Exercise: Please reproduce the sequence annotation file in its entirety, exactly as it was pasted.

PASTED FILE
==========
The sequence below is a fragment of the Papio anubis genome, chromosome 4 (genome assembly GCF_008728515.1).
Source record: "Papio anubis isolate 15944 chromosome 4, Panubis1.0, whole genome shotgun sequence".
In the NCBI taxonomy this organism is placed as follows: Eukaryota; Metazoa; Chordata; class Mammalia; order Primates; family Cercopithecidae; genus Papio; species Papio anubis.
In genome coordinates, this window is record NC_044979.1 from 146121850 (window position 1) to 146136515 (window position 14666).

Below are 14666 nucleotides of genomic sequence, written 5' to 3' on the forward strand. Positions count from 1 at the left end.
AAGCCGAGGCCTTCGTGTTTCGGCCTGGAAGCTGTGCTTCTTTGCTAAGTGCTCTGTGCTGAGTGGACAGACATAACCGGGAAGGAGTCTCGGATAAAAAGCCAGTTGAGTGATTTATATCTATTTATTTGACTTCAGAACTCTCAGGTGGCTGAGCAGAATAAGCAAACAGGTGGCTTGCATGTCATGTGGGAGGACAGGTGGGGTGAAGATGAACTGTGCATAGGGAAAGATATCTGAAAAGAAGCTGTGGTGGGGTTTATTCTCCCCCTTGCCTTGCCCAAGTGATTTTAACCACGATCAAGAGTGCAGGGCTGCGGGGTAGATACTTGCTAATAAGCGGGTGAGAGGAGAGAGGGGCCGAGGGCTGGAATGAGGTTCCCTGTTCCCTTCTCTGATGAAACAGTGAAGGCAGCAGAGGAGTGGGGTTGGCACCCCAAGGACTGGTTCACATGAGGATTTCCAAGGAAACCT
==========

The sequence below is a fragment of the Papio anubis genome, chromosome 4 (genome assembly GCF_008728515.1).
Source record: "Papio anubis isolate 15944 chromosome 4, Panubis1.0, whole genome shotgun sequence".
In the NCBI taxonomy this organism is placed as follows: Eukaryota; Metazoa; Chordata; class Mammalia; order Primates; family Cercopithecidae; genus Papio; species Papio anubis.
In genome coordinates, this window is record NC_044979.1 from 146121850 (window position 1) to 146136515 (window position 14666).

Below are 14666 nucleotides of genomic sequence, written 5' to 3' on the forward strand. Positions count from 1 at the left end.
AAGCCGAGGCCTTCGTGTTTCGGCCTGGAAGCTGTGCTTCTTTGCTAAGTGCTCTGTGCTGAGTGGACAGACATAACCGGGAAGGAGTCTCGGATAAAAAGCCAGTTGAGTGATTTATATCTATTTATTTGACTTCAGAACTCTCAGGTGGCTGAGCAGAATAAGCAAACAGGTGGCTTGCATGTCATGTGGGAGGACAGGTGGGGTGAAGATGAACTGTGCATAGGGAAAGATATCTGAAAAGAAGCTGTGGTGGGGTTTATTCTCCCCCTTGCCTTGCCCAAGTGATTTTAACCACGATCAAGAGTGCAGGGCTGCGGGGTAGATACTTGCTAATAAGCGGGTGAGAGGAGAGAGGGGCCGAGGGCTGGAATGAGGTTCCCTGTTCCCTTCTCTGATGAAACAGTGAAGGCAGCAGAGGAGTGGGGTTGGCACCCCAAGGACTGGTTCACATGAGGATTTCCAAGGAAACCT